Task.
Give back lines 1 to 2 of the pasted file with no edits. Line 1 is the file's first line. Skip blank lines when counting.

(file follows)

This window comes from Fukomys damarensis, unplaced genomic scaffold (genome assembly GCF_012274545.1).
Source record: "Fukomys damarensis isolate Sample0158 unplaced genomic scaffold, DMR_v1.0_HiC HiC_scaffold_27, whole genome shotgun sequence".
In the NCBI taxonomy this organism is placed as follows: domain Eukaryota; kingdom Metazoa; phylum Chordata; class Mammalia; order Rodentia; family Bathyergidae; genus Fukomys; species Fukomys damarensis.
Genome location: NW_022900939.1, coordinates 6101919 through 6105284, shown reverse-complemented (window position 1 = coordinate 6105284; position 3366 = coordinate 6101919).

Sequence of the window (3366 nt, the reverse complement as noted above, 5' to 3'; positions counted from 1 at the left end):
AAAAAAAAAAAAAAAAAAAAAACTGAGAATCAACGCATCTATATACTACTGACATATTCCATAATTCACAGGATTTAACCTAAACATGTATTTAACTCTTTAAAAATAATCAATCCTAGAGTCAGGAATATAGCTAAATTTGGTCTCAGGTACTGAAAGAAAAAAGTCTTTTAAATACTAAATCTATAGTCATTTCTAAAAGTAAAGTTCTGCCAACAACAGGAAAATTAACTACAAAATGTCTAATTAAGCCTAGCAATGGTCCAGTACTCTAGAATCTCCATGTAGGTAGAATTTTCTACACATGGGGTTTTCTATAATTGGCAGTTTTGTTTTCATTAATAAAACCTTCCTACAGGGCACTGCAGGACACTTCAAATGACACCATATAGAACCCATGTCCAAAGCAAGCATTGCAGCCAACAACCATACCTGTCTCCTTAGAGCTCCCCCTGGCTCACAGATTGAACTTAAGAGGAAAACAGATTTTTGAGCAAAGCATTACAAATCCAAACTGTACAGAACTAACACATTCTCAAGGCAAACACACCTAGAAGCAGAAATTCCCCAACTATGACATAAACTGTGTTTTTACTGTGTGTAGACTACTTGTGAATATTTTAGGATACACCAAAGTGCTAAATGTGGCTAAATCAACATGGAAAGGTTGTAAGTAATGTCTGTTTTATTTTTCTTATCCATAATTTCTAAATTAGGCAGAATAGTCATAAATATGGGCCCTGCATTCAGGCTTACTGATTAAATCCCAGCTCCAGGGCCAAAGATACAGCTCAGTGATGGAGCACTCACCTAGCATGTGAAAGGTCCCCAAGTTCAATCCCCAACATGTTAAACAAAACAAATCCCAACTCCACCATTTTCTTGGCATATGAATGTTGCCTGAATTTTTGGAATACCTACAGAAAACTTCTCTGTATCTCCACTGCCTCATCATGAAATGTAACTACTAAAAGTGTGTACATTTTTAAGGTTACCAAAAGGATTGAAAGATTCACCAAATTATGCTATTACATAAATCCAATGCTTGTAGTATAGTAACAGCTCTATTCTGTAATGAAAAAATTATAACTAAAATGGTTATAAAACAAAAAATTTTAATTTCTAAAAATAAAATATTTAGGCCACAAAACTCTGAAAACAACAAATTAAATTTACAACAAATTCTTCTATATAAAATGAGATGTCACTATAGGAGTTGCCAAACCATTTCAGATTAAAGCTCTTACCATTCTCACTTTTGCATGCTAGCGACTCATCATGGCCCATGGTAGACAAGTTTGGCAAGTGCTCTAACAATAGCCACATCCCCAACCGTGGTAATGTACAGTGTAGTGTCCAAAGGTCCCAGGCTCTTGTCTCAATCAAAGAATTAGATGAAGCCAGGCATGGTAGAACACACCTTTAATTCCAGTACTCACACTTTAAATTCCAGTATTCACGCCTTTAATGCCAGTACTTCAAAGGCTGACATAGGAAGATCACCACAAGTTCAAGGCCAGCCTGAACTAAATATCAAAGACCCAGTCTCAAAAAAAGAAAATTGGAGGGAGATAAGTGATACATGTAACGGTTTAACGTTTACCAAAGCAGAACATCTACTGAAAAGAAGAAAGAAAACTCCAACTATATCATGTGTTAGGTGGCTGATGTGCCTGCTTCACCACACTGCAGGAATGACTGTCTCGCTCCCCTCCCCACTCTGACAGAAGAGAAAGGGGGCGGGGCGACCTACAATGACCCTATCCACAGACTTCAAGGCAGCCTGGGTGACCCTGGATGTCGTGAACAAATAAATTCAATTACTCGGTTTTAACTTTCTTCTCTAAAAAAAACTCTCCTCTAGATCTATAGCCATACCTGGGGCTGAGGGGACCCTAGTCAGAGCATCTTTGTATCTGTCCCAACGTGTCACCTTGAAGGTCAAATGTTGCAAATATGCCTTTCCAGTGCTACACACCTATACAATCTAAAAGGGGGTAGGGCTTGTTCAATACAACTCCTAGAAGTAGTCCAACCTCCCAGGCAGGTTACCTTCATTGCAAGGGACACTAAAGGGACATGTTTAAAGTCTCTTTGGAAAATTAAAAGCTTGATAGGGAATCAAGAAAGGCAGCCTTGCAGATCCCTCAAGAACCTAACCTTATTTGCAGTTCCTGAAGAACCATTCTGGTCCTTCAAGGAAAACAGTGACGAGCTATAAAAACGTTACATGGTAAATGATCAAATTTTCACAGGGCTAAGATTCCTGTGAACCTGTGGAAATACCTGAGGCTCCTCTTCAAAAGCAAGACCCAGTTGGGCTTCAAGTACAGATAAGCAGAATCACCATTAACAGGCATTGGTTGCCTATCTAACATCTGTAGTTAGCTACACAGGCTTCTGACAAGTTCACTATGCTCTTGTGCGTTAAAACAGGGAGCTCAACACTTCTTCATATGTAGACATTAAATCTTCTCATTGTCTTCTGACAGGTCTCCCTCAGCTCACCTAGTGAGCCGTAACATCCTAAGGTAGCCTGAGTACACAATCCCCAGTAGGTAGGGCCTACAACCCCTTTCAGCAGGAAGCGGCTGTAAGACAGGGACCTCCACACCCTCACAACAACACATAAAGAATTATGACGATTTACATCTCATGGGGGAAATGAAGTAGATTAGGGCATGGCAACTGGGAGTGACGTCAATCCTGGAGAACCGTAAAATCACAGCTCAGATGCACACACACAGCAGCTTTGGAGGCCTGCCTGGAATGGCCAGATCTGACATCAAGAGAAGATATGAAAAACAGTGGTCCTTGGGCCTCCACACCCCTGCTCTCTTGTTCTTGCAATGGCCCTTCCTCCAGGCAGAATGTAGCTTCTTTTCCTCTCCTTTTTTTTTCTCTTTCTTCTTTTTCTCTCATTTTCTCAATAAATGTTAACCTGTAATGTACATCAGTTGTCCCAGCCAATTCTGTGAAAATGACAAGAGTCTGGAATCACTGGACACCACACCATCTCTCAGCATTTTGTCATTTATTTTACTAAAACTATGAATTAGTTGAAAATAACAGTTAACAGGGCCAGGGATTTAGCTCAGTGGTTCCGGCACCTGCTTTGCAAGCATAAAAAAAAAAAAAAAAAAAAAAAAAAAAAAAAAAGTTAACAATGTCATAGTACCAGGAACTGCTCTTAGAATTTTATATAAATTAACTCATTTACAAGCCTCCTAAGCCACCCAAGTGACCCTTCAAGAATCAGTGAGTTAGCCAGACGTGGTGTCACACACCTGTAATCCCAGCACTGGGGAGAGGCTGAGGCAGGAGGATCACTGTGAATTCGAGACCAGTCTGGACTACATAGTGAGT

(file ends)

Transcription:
This window comes from Fukomys damarensis, unplaced genomic scaffold (genome assembly GCF_012274545.1).
Source record: "Fukomys damarensis isolate Sample0158 unplaced genomic scaffold, DMR_v1.0_HiC HiC_scaffold_27, whole genome shotgun sequence".